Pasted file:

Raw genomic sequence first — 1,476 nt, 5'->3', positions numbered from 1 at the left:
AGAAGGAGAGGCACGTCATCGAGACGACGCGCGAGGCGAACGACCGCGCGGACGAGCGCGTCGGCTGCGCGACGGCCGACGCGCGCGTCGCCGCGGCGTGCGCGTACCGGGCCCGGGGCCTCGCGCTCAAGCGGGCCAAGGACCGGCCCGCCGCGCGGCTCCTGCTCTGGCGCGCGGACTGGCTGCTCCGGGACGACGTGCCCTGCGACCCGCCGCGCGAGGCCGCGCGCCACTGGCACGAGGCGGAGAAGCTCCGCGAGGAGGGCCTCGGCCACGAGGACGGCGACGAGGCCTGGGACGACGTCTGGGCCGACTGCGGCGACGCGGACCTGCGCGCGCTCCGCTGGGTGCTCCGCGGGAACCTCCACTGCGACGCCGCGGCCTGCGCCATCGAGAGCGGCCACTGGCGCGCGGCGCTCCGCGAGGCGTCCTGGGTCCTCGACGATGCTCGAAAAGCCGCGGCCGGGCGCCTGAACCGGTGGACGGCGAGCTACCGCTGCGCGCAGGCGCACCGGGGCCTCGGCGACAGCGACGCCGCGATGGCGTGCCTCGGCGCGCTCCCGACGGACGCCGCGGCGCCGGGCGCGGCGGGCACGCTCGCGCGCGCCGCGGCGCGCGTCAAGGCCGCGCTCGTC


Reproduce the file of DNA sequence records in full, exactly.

Raw genomic sequence first — 1,476 nt, 5'->3', positions numbered from 1 at the left:
AGAAGGAGAGGCACGTCATCGAGACGACGCGCGAGGCGAACGACCGCGCGGACGAGCGCGTCGGCTGCGCGACGGCCGACGCGCGCGTCGCCGCGGCGTGCGCGTACCGGGCCCGGGGCCTCGCGCTCAAGCGGGCCAAGGACCGGCCCGCCGCGCGGCTCCTGCTCTGGCGCGCGGACTGGCTGCTCCGGGACGACGTGCCCTGCGACCCGCCGCGCGAGGCCGCGCGCCACTGGCACGAGGCGGAGAAGCTCCGCGAGGAGGGCCTCGGCCACGAGGACGGCGACGAGGCCTGGGACGACGTCTGGGCCGACTGCGGCGACGCGGACCTGCGCGCGCTCCGCTGGGTGCTCCGCGGGAACCTCCACTGCGACGCCGCGGCCTGCGCCATCGAGAGCGGCCACTGGCGCGCGGCGCTCCGCGAGGCGTCCTGGGTCCTCGACGATGCTCGAAAAGCCGCGGCCGGGCGCCTGAACCGGTGGACGGCGAGCTACCGCTGCGCGCAGGCGCACCGGGGCCTCGGCGACAGCGACGCCGCGATGGCGTGCCTCGGCGCGCTCCCGACGGACGCCGCGGCGCCGGGCGCGGCGGGCACGCTCGCGCGCGCCGCGGCGCGCGTCAAGGCCGCGCTCGTC